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World War II: France has just surrendered to Nazi Germany, and the
British army who helped fight the attackers, makes a hasty escape via
Dunquerque - so hasty in fact that a battalion of Germans led by Major
Martin (Francisco Rabal) manages to cross the Channel in British uniform
with the British Army.
Why do they do that ?
To destroy the radar stations that give away German air raids and give
the British an advantage in air battles above their own country. Among the
few who suspect that Britain is in fact infiltrated by enemy agents is Captain
Paul Stevens (Frederick Stafford) - but even he can't really see through
the German deception, as he befriends Major Martin and offers him to stay
at his place until further orders. At the same time though, Captain
Stevens tries everything to track down the Germans, but before his very
eyes they manage to blow up a radar station.
It's only by chance that a half-burned ID of Major Martin is found with
the corpse of his girlfriend (Teresa Gimpera), who died for the
fatherland, but when Stevens tries to arrest him, his efforts are cut
short by another German air raid.
Finally, the Battle of Britain has begun, and the Nazi
infiltrators have changed their tactics, and instead of going against
single radar stations, they are now attacking the air defense HG itself
- and sucessfully at first, but Captain Stevens hasn't given up his hunt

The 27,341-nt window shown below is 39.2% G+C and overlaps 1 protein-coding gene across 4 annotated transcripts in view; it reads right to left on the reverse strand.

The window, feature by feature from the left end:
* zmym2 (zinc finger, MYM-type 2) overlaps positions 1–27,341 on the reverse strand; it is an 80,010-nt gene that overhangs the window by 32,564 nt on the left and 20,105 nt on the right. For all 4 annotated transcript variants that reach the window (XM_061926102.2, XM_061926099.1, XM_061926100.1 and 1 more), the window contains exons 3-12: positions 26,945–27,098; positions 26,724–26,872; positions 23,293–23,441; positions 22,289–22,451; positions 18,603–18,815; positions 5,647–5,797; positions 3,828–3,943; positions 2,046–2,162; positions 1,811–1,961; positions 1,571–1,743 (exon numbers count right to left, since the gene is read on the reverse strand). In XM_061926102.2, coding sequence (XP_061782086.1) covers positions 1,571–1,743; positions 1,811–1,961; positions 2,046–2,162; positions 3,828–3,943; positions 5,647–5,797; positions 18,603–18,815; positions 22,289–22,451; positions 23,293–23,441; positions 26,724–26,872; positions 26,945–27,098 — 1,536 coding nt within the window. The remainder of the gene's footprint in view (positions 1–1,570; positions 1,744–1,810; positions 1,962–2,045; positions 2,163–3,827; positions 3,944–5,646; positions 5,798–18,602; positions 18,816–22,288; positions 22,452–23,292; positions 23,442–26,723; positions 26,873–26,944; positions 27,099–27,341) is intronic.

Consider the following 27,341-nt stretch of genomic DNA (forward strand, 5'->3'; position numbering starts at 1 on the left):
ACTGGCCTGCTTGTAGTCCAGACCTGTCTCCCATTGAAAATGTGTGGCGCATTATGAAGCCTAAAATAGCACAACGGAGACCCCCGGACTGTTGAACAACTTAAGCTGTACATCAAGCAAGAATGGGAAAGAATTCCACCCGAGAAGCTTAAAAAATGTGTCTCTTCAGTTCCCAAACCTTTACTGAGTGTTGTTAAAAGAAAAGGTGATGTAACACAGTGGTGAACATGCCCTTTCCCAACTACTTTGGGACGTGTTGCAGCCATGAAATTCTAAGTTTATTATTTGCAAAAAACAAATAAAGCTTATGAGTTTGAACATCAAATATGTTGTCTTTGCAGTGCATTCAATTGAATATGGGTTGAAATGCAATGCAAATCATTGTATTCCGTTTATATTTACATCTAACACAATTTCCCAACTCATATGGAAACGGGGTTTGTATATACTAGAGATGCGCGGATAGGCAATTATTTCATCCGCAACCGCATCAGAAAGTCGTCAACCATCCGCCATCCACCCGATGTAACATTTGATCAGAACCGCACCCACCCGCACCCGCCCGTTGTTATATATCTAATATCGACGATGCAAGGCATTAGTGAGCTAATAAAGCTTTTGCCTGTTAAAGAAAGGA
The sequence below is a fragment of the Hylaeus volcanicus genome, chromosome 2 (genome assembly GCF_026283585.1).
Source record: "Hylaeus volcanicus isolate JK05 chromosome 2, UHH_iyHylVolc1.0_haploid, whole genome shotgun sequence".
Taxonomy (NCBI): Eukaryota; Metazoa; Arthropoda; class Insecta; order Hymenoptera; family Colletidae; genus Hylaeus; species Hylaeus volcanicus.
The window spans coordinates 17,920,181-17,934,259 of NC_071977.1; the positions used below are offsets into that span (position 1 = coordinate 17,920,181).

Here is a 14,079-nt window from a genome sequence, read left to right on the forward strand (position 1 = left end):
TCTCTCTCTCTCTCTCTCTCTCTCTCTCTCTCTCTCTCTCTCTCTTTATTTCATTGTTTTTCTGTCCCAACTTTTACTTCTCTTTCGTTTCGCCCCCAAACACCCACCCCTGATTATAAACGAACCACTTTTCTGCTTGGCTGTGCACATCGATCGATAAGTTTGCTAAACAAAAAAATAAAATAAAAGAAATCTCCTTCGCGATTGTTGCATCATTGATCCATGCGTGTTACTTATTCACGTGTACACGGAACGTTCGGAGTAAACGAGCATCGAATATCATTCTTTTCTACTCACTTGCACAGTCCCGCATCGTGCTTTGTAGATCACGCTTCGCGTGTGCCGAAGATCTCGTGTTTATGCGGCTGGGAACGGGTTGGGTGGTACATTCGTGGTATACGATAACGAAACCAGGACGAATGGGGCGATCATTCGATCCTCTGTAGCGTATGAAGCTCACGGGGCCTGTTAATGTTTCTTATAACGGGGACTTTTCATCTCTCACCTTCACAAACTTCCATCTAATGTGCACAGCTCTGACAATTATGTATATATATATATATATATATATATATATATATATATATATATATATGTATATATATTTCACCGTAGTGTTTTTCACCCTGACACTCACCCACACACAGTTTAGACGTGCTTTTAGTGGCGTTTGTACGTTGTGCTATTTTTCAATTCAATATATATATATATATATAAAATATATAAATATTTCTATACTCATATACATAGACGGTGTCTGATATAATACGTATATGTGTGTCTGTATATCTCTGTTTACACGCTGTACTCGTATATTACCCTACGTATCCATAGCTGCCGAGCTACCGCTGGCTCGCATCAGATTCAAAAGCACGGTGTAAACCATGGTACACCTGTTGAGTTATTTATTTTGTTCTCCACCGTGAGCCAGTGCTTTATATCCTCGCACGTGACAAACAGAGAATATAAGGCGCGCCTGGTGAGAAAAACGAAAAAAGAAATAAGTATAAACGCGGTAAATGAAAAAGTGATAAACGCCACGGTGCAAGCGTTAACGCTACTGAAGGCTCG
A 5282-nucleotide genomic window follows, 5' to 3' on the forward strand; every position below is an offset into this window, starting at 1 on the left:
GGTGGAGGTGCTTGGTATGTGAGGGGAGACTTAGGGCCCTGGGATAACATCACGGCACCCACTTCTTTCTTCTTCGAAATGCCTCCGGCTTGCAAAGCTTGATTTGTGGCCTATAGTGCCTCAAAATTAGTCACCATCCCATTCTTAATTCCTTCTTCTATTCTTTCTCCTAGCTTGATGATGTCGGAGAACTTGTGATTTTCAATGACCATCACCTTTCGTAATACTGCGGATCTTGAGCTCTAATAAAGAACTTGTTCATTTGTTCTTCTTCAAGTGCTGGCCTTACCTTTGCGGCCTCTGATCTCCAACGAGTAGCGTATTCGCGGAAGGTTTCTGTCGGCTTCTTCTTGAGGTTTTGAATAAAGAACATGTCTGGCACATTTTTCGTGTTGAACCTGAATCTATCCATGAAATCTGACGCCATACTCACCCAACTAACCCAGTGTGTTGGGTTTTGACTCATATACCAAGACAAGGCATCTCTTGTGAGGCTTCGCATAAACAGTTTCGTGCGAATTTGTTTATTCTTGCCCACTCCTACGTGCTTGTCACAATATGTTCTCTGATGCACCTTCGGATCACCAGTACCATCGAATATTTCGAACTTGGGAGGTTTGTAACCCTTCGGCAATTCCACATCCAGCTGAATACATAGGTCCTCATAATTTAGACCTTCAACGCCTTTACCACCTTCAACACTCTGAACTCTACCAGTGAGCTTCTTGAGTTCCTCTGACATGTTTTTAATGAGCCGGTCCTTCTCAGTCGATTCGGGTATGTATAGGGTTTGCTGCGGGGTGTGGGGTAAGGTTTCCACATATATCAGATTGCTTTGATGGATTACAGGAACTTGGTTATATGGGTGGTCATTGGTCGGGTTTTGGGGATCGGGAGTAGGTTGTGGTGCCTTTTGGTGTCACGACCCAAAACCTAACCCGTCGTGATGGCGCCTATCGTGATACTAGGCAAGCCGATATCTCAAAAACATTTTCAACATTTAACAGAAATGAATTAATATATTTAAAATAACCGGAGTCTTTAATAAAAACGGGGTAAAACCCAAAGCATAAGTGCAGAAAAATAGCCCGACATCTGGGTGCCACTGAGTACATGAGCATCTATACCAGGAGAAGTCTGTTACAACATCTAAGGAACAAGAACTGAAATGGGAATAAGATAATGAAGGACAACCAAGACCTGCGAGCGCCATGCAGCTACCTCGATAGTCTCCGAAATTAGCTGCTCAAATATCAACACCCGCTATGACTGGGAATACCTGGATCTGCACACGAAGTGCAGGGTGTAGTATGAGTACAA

for the infiltrators yet, and his military mind tells him that air defense
HQ is the only logical object to attack by the infiltrators, and it all
ends in a big shoot-out at the end of which the Germans are defeated and
most of them are killed.
And the German Luftwaffe ?
It's successfully fought off by the Royal Air Force of course !
US-veteran actor Van Johnson plays the British Air Marshal, who in the
Battle of Britain pilots a fighter plane himself.
This film, a cross between spy and war movie, does not even aim for
historical accuracy, instead aims for a plot of espionage and intrigue
most closely related to American
propaganda films of the 1940's - which doesn't make the film
great, but also not too bad either, ultimately it's a compact if not
terribly original thriller with many a competently orchestrated action
scene (director Castellari's forte) that only falls flat in the air
battles, which are a combination of authentic footage from back in the war
combined with newly shot scenes - which do not work too well together and
look like a sloppy cut and paste job - which derives what should have been
the highlight oof the film of much of its excitement, and ultimately the
film seems to fail to fulfill all of its promises. A pity, because
otherwise the film is pretty good.